European Commission publishes updated definition of nanomaterials


The European Commission clarifies the definition of nanomaterials in a new recommendation. The new definition supports a coherent EU regulatory framework for nanomaterials and helps to align legislation across all sectors. The new version, dated June 10, 2022, will be used in all EU and national legislation, policies and research programs from now on.

Nanomaterials as innovation drivers with "risks and side effects"

The special properties of nanomaterials are an important driver for innovation, but may also increase the toxicity of the material or require specific precautions for safe use. Therefore, several pieces of EU legislation contain additional provisions on nanomaterials to ensure adequate data collection, risk assessment and, in selected cases, labeling of products to inform consumers about the presence of nanomaterials. The decision on whether to enact these provisions is based on an applied definition of nanomaterials.

EU legislation for the food and cosmetics sectors still has individual definitions of nanomaterials, while other EU legislation (e.g. REACH, Biocidal Products Regulation, Medical Devices Regulation) and some national legislation already use the common definition from Commission Recommendation 2011/696/EU, which is legally binding in its scope.

Until now, the European Commission Recommendation 2011/696/EU1 defined whether a material should be considered a "nanomaterial" for legislative and policy purposes in the Union. Between 2013 and 2021, the Commission now conducted a review of the 2011 Recommendation (2011/696/EU), addressing the objective, scope, clarity and use of the definition of nanomaterials. The revision focused in particular on whether the 50% size distribution threshold based on particle number should be increased or decreased, and whether to include nanoscale materials with internal or surface structure, such as complex nanocomponent materials, including nanoporous materials and nanocomposite materials that may be used in certain sectors.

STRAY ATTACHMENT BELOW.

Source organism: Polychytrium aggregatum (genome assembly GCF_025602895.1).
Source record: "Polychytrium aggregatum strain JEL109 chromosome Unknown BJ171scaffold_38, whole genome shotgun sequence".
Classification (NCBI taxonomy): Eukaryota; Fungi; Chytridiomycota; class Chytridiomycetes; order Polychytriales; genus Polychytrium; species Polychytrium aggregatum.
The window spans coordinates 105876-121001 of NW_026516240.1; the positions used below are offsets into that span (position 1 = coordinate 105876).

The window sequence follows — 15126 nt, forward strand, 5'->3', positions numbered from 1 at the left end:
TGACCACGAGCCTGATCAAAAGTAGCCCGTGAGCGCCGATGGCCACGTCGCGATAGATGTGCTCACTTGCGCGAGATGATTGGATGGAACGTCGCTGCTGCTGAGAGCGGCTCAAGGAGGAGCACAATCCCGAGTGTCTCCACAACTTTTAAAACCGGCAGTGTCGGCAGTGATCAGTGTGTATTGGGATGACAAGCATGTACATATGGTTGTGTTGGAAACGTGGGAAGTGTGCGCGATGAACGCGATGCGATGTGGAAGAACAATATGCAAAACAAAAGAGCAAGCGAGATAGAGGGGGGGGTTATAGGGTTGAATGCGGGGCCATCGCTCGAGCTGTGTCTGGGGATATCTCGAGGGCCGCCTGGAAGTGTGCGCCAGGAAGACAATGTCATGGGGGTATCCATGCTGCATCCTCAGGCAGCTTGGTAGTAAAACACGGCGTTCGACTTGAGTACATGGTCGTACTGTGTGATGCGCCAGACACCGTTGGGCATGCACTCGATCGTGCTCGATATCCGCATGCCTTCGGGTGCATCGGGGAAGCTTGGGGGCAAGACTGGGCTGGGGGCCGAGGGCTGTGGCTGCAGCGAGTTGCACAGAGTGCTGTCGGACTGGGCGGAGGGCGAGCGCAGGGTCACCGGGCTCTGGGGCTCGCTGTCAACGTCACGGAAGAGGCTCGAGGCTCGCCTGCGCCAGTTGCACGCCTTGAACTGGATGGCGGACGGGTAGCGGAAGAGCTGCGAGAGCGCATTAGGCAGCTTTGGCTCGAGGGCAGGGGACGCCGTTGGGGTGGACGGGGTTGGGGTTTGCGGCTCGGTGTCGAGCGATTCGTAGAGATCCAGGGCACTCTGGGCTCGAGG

The new definition: similar but not equal

The definition of nanomaterials has now been updated in Recommendation 2011/696/EU as follows:

"nanomaterial" means a natural, incidental or man-made material consisting of solid particles, either individually or as identifiable particles in aggregates or agglomerates, in which a number of 50% or more of these particles meet at least one of the following three conditions:

  • one or more external dimensions of the particle are in the size range of 1 to 100 nm;
  • the particle has an elongated shape, such as a rod, fiber or tube, where two outer dimensions are less than 1 nm and the other dimension is greater than 100 nm;
  • the particle has a platelet-like shape with one outer dimension smaller than 1 nm and the other two larger than 100 nm.

Particles with at least two orthogonal outer dimensions larger than 100 μm need not be considered when determining the size distribution based on the particle number. The additional reference to specific surface area (based on volume) is omitted as a criterion in the new definition. However, materials with a specific surface area of less than 6 m2cm-3 are generally not considered nanomaterials.

Liquid particles such as droplets and micelles are excluded from this definition, just like (macro)molecules, even if they meet the dimension criterion. The definition also does not apply to large solid products or components, even if they have an internal structure or surface structure at the nanoscale. DIt could be, for example, coatings, certain ceramic materials, and complex nanocomponents, including nanoporous and nanocomposite materials. Further details and comments can be found in the original document (see link below).

Following this update of the nanomaterial definition, the European Commission will now work to align the relevant legislation across all sectors.